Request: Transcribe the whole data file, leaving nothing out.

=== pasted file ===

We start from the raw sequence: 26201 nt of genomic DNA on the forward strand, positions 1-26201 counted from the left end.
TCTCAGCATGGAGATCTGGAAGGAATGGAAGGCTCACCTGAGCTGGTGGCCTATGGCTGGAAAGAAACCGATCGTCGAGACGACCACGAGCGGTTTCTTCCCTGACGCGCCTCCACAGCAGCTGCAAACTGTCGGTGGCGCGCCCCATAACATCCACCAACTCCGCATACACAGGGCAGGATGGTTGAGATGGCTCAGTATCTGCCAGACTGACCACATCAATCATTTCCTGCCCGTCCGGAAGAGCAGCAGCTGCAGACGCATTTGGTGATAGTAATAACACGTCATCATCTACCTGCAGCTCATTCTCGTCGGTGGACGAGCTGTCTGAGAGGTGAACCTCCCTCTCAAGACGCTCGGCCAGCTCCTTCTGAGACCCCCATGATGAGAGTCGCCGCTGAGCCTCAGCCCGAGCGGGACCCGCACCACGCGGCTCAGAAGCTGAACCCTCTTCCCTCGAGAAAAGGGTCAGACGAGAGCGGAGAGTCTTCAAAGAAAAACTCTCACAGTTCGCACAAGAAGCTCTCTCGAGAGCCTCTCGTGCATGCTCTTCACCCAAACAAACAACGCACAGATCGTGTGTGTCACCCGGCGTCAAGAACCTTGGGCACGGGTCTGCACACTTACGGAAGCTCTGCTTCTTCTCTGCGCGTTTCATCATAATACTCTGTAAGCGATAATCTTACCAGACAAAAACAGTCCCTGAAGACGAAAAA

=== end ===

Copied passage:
We start from the raw sequence: 26201 nt of genomic DNA on the forward strand, positions 1-26201 counted from the left end.
TCTCAGCATGGAGATCTGGAAGGAATGGAAGGCTCACCTGAGCTGGTGGCCTATGGCTGGAAAGAAACCGATCGTCGAGACGACCACGAGCGGTTTCTTCCCTGACGCGCCTCCACAGCAGCTGCAAACTGTCGGTGGCGCGCCCCATAACATCCACCAACTCCGCATACACAGGGCAGGATGGTTGAGATGGCTCAGTATCTGCCAGACTGACCACATCAATCATTTCCTGCCCGTCCGGAAGAGCAGCAGCTGCAGACGCATTTGGTGATAGTAATAACACGTCATCATCTACCTGCAGCTCATTCTCGTCGGTGGACGAGCTGTCTGAGAGGTGAACCTCCCTCTCAAGACGCTCGGCCAGCTCCTTCTGAGACCCCCATGATGAGAGTCGCCGCTGAGCCTCAGCCCGAGCGGGACCCGCACCACGCGGCTCAGAAGCTGAACCCTCTTCCCTCGAGAAAAGGGTCAGACGAGAGCGGAGAGTCTTCAAAGAAAAACTCTCACAGTTCGCACAAGAAGCTCTCTCGAGAGCCTCTCGTGCATGCTCTTCACCCAAACAAACAACGCACAGATCGTGTGTGTCACCCGGCGTCAAGAACCTTGGGCACGGGTCTGCACACTTACGGAAGCTCTGCTTCTTCTCTGCGCGTTTCATCATAATACTCTGTAAGCGATAATCTTACCAGACAAAAACAGTCCCTGAAGACGAAAAA